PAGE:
Digital Assets Monthly Report | October

24 October 2022

Cryptocurrency Monthly Report: Key Takeaways

  • Crypto decouples as BoE forced into QE pivot — will Fed reverse?
  • Bitcoin holders climb to all time high despite bear market
  • Governments move to capture massive Metaverse potential

Macro Outlook

Crypto decouples as BoE forced into QE pivot — will Fed reverse?

The main criticism levelled at digital assets since their November 2021 record high has been that markets have been tightly coupled with equity markets. That correlation appears to be breaking down as macro blows up. Across September, central banks were forced to sell dollars to defend their crashing currencies, while the Bank of England made an emergency move to step in to buy government bonds in the face of a UK pension fund meltdown.

At the same time, the three major US equity indices: the S&P 500, the Dow Jones and the Nasdaq, continued their losing streak in the third quarter of the year to 30 September. Across Q3, each fell by -5.3%, -6.7% and -4.1% respectively, leaving all three benchmarks more than -21% down for the year.

By contrast, in Q3 Bitcoin moved slightly up by 1%, while Ethereum climbed 29% from its 18 June lows.

Even the New York Times[1] had to (begrudgingly) accept that Bitcoin’s correlation with equity markets may not continue indefinitely. “When central banks raised interest rates, Bitcoin largely traded like risky assets such as tech stocks. But that hasn’t necessarily been the case over the past month. Bitcoin has traded in the green [in] September while the tech-heavy Nasdaq is down nearly -10% over that period,” senior editor Bernhard Warner reported.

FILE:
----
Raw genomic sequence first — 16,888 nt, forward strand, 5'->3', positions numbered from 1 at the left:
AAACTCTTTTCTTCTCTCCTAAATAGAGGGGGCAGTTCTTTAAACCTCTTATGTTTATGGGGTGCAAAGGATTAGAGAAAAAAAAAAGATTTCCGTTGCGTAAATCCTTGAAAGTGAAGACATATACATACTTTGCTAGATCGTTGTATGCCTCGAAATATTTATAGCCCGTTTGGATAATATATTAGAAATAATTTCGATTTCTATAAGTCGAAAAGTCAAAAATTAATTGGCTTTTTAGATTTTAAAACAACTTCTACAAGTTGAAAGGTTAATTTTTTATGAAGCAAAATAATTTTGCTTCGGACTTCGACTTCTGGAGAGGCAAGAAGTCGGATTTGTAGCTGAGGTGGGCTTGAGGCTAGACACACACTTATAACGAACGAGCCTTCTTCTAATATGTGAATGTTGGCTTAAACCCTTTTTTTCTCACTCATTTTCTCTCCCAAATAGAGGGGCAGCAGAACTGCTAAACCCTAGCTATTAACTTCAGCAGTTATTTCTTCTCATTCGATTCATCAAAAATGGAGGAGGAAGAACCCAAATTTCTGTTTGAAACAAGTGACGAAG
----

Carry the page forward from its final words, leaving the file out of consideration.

In line with expectations, the Federal Reserve raised rates by 75 basis points, but also signalled that they would hold interest rates at higher levels for longer. Central banks in the UK[2], Switzerland[3], Canada[4], the EU[5] and Sweden[6] all raised rates in September — some by record amounts — giving traders the signal to discount risk assets.


Please remember that cryptocurrencies can be highly volatile, and your capital is at risk. Past performance is not indicative of future performance.


Bitcoin holders climb to all time high despite bear market

The number of addresses holding Bitcoin climbed to its highest level ever in September 2022. The figure has reached a total of 47 million; 9 million more than 12 months ago. [7]

Despite the bear market Bitcoin holders are clearly accumulating BTC and happy to hold out for better times ahead. As the ultimate inflation-proof asset, this should come as no real surprise.

In line with Metcalfe’s Law on the appreciating value of global networks, Bitcoin’s utility grows in line with its wider adoption. [8]

In short: as a technology akin to a social network (but for exchanging value, not data), the more users and holders the Bitcoin network has, the more useful it becomes.

Bitcoin addresses are not necessarily a straight 1:1 analogy to individuals holding Bitcoin, since anyone can create multiple Bitcoin addresses just as they can create multiple bank accounts, or social media profiles. However, we believe the overall trend is clear. More people are holding more Bitcoin, despite unit prices being some 70% cheaper than they were a year ago.


Governments move to capture massive Metaverse potential

Even amid the digital asset bear market, governments and global corporates are ramping up their Metaverse efforts.

The Ministry of Science and ICT in South Korea recently spoke of plans to sidestep existing laws surrounding virtual gaming and creating a new legal regime[9] to regulate its Metaverse industry.

The revised legal framework is expected to bolster the near-$200 million[10] the country committed to the development of its domestic artificial and augmented reality platforms earlier this year.